In a major policy shift, the Dutch government’s recognition that lesbian and gay Iranians are a “special group” facing persecution at home and deserving protection in the Netherlands sets an example for other European states of their legal responsibility not to return people to the risk of torture, ill-treatment or execution, Human Rights Watch said today.
Human Rights Watch, which worked closely with the Dutch lesbian and gay organization COC on the issue, applauded this change in policy by the Dutch government.
“The Dutch government has affirmed its international legal obligations in asserting that it will not send gay and lesbian Iranian asylum seekers to a country where they face the risk of torture or execution,” said Scott Long, director of the Lesbian, Gay, Bisexual and Transgender Rights Program at Human Rights Watch. “The priority now is to ensure that this policy is implemented fully and fairly, and that no one in the Netherlands is sent back to face torture.”
Last year, Dutch authorities imposed a moratorium on deportations of failed LGBT asylum seekers to Iran after reports of executions there for homosexual conduct. But in February, Dutch Immigration Minister Rita Verdonk first announced her intention to lift the moratorium, stating that, “It appears that there are no cases of an execution on the basis of the sole fact that someone is homosexual. ... For homosexual men and women it is not totally impossible to function in society, although they should be wary of coming out of the closet too openly.”
After strong protests from Dutch civil society and international human rights organizations including Human Rights Watch, however, Verdonk reinstated the ban for a further six months, pending a review of conditions in Iran.
Verdonk announced the new policy on October 18. It was accompanied by a 115-page report on the human rights situation in Iran, which extensively cited Human Rights Watch’s research on conditions for LGBT people there. According to Verdonk’s statement, “Iranian homosexual asylum seekers” would no longer have to prove that they individually faced persecution in Iran. Instead, asylum seekers “whose identity, nationality and homosexuality have been confirmed, and for whom there is no counter-indication, do not have to return to Iran.” Verdonk reportedly has cited as possible “counter-indications” having a heterosexual spouse or children.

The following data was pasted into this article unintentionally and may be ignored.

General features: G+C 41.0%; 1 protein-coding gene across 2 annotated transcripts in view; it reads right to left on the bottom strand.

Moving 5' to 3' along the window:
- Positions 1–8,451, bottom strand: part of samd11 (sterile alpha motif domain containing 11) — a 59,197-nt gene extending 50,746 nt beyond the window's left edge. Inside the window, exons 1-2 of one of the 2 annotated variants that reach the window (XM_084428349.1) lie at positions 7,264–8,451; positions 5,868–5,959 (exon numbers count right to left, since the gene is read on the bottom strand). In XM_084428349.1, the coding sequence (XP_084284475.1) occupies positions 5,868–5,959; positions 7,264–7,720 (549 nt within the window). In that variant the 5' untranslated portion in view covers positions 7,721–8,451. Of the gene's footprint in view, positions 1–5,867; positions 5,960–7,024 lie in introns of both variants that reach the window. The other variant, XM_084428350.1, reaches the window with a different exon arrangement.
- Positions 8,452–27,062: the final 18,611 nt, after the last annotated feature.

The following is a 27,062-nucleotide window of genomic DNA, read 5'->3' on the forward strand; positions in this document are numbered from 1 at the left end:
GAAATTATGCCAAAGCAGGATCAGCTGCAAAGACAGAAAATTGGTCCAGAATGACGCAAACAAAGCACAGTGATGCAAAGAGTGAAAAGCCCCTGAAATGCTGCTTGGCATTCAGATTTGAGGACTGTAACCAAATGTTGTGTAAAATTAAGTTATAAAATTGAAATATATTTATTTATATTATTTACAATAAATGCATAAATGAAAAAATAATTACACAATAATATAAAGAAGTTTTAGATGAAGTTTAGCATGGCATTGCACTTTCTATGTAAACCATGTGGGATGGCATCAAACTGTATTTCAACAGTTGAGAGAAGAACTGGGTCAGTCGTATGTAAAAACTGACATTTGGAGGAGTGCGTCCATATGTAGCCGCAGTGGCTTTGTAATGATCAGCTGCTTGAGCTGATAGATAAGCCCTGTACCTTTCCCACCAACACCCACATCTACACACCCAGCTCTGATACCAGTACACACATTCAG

The decision also extends for six more months an existing ban on returning Iranian Christian asylum seekers, pending further research into their situation in Iran.
“The Dutch government’s decision recognizes the reality of persecution based on sexual orientation in Iran, thus taking this laborious burden of proof off the shoulders of gay or lesbian Iranian asylum seekers,” said Long. “Injustices in application may persist, but the Dutch activists who pushed for this change have won a major victory for openness and fairness – one that other European states can learn from.”
Sweden, which had imposed a similar moratorium on returning LGBT asylum seekers in late 2005, recently announced that it would resume deportations.
Dutch activists continued to urge the government to ensure that the new policy embraces previously rejected lesbian and gay asylum seekers who remain in the Netherlands under the moratorium. They also voiced concern that, in evaluating asylum seekers from a culture where marriage and childbearing are highly valued, authorities should not take either as automatic indicators of heterosexuality. Further, in evaluating the status of asylum seekers’ children, Dutch authorities should not discriminate on the basis of the asylum seekers’ sexual orientation.
The Dutch decision was in compliance with international law. The European Convention on Human Rights prohibits states from deporting individuals to countries where they may be at risk of torture, inhuman or degrading treatment, or punishment. Last year, the European Court of Human Rights ruled that the Netherlands could not proceed with a deportation to Eritrea due to such a risk.
The United Nations Convention against Torture, to which the Netherlands and Sweden are parties, states in article 3 that, “No State shall expel, return (“refouler”) or extradite a person to another State where there are substantial grounds for believing that he would be in danger of being subjected to torture.” It also requires that “for the purpose of determining whether there are such grounds, the competent authorities shall take into account all relevant considerations, including where applicable, the existence in the state concerned of a consistent pattern of gross, flagrant or mass violations of human rights.”